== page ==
- Philips on Monday said it has set aside still more money to resolve its Respironics quality problems, while disclosing a U.S. Department of Justice subpoena the company and its subsidiaries received on April 8 seeking information about the recall.
- In Monday's first-quarter results, Philips said it took a 65 million euros (about $70 million) provision related to the repair and replacement of sleep apnea devices and ventilators and an approximately $107 million provision tied to possible higher costs of executing its program. The extra costs caused Philips' earnings to miss the consensus estimate. The latest provisions are on top of the aside 725 million euros set aside last year, which was equal to about $825 million at the time of the announcement.
- Updates on the recall, which included news of a delay to the timeline, overshadowed sales that came in slightly ahead of the analyst consensus, causing shares in Philips to fall nearly 12% when the market opened Monday.
Philips’ quality problems have snowballed since it disclosed issues with its sound abatement foam last year, with the size and cost of the original repair and replace program growing and amid a clutch of other Class I recalls. The topic again dominated Philips quarterly results and overshadowed any positives, as analysts at Jefferies set out in a note to investors.
"Whilst sales were slightly ahead of cons, we expect the focus to be on profitability, increasing provisions for the sleep care issue and delayed repair/replace completion date. [Philips] took another €215m for the field action provision to include higher potential execution costs and remediation costs," the analysts wrote in a note to investors.
Other negatives included a shift in the timeline for completing the fixes because of the identification of an additional 300,000 units for remediation. Philips now expects to complete 90% of the production and shipment to customers this year, having previously said it would wrap up the work in the fourth quarter.
Philips also disclosed the DOJ subpoena requesting "information related to events leading to the Respironics recall," which the company said it is cooperating with.
"We are not aware of any specific allegations. It's a subpoena for information, and that means they are preparing an investigation. We just have to accept that. It is not uncommon for a situation of this magnitude," Philips CEO Frans van Houten said on Monday's quarterly results conference call with investors.
The subpoena points to the potential for the impact of the quality problem to drag on long after Philips has repaired or replaced affected devices. As of March, Philips was subject to around 185 personal injury lawsuits and more than 100 class actions. Philips expects the class actions to be consolidated into two cases over the summer. The company also faces a security class action case, a lawsuit by SoClean and a set of cases outside the U.S.
Against that backdrop, Philips beat its forecast, with comparable sales falling 4% versus the expected high-single-digit drop. Philips' overall sales beat expectations despite the connected care unit performing worse than analysts expected. Comparable sales fell 21% as Philips contended with recalls and supply chain headwinds.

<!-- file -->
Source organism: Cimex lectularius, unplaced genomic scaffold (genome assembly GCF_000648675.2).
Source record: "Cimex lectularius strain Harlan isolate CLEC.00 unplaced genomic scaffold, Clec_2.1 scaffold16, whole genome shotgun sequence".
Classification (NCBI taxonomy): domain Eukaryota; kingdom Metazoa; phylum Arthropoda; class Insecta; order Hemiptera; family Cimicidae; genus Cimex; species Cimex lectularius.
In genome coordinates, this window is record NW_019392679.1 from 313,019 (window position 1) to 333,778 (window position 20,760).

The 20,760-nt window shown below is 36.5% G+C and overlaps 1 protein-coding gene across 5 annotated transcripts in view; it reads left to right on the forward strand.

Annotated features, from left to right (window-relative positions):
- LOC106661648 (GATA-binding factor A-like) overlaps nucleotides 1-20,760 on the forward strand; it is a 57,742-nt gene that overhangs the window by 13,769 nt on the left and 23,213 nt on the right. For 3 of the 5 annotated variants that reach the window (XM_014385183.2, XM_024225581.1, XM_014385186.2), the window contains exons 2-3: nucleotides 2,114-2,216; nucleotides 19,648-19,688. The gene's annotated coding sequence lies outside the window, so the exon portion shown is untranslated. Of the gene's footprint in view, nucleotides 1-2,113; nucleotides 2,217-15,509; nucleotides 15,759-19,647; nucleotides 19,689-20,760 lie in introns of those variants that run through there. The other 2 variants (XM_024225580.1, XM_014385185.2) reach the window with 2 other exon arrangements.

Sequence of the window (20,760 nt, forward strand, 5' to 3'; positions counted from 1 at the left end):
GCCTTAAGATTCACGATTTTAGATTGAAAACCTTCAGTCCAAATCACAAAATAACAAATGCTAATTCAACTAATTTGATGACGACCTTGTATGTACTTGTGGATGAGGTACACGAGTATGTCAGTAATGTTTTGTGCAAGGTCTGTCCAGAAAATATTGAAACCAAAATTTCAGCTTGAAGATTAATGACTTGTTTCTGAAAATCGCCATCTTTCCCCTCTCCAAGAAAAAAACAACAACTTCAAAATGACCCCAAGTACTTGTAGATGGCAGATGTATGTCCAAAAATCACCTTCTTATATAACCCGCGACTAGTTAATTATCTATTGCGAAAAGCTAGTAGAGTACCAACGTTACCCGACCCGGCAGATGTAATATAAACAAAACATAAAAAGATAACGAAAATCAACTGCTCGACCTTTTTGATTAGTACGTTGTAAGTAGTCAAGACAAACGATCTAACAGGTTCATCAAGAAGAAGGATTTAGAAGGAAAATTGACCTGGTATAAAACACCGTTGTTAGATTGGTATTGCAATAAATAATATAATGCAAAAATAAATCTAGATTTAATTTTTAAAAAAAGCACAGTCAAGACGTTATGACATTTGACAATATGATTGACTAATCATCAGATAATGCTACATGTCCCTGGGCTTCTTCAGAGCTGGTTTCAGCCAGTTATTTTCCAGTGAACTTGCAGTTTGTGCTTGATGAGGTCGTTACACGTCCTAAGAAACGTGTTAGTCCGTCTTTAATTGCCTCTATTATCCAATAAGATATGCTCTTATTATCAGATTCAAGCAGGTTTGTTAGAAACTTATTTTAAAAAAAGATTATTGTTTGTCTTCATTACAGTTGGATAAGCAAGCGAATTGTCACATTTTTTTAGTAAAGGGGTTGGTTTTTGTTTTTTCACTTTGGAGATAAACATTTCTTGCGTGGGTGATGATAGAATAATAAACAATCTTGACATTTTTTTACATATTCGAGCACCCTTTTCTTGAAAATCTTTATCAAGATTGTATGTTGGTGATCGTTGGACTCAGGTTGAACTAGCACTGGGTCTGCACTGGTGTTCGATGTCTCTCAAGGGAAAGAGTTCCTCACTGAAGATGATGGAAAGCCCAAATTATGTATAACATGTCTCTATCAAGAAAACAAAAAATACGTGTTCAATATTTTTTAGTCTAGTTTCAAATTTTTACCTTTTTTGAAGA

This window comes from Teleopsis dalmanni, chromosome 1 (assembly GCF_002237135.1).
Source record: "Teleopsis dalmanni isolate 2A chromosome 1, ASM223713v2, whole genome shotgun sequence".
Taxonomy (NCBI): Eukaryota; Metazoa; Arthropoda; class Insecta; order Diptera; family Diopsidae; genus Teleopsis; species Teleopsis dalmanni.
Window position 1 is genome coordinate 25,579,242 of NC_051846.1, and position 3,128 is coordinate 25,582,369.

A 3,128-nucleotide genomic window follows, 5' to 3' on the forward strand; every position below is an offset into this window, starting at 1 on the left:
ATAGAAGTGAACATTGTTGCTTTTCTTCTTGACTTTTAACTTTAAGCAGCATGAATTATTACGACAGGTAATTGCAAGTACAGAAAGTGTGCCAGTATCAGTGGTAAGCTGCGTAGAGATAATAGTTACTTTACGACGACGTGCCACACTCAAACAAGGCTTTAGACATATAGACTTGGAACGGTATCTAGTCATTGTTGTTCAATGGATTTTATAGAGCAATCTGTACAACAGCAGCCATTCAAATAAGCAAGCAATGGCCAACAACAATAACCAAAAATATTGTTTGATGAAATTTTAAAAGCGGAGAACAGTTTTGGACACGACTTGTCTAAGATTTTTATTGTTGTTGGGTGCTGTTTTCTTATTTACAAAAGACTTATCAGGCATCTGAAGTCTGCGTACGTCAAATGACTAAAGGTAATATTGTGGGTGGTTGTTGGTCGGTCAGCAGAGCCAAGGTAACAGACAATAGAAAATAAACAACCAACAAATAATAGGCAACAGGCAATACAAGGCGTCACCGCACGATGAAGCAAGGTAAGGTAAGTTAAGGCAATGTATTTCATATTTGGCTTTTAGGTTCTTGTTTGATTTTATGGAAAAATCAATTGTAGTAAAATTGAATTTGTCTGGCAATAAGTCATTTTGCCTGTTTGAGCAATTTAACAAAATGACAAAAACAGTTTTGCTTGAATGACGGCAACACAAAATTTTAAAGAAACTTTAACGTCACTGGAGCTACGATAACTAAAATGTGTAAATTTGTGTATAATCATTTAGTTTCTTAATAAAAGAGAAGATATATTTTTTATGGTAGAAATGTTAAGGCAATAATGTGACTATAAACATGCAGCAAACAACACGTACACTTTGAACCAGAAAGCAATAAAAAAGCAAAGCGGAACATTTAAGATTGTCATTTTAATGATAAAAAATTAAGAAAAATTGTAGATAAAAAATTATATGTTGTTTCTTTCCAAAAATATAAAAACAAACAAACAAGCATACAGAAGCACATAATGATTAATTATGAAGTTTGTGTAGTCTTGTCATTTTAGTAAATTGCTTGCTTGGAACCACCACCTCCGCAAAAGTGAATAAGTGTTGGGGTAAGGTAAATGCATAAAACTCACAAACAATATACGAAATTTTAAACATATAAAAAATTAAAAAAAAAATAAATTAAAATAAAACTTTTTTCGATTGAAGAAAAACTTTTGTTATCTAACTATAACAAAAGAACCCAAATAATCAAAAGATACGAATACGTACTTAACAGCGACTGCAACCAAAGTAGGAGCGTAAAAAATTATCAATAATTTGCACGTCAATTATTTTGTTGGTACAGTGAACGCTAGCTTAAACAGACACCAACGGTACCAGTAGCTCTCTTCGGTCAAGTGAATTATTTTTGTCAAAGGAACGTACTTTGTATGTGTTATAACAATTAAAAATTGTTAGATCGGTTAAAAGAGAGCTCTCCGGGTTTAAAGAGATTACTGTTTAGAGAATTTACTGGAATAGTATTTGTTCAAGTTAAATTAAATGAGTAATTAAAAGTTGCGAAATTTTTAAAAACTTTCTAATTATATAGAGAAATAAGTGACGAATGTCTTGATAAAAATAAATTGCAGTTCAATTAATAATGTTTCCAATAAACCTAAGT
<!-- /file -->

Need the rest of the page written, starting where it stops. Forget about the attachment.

"We continue to face severe supply chain disruptions across our businesses, primarily related to the shortage of electronic components, increased shipping times and now again COVID affecting suppliers. We expect these headwinds to continue in the coming quarters," van Houten said. "Frankly speaking, I don't know what China is going to do. What will the consequences be on the global supply chain? We don't know. Clearly, the harbor in Shanghai needs to reopen and otherwise the whole world will suffer.”
The quarter was saved by 8% growth at the personal health business unit and double-digit growth in image-guided therapy, which limited the contraction of the supply-constrained diagnosis and treatment division to 2%. Philips pointed to the diagnosis and treatment business as a driver of the 5% increase in comparable order intake, while also warning that supply chain challenges could impact conversion of the backlog.
"It is important that we recognize the increasing risk related to the COVID-19 situation, to the Russia-Ukraine war, supply chain challenges and inflationary pressures, which may potentially impact our ability to convert our strong order book to sales and achieve our margin targets if conditions deteriorate further," van Houten said.
Philips kept its margin guidance amid the difficulties, but analysts are skeptical it can hit the top end.
"In our view, the top end of FY22 margin guidance is a best case. We calculate that the top end of 40-90bps guidance implies a near full recovery to pre-COVID levels which, in our view, is unlikely given the sleep care recall, F-483, escalating inflation, supply-chain headwinds, and execution issues," Jefferies analysts wrote.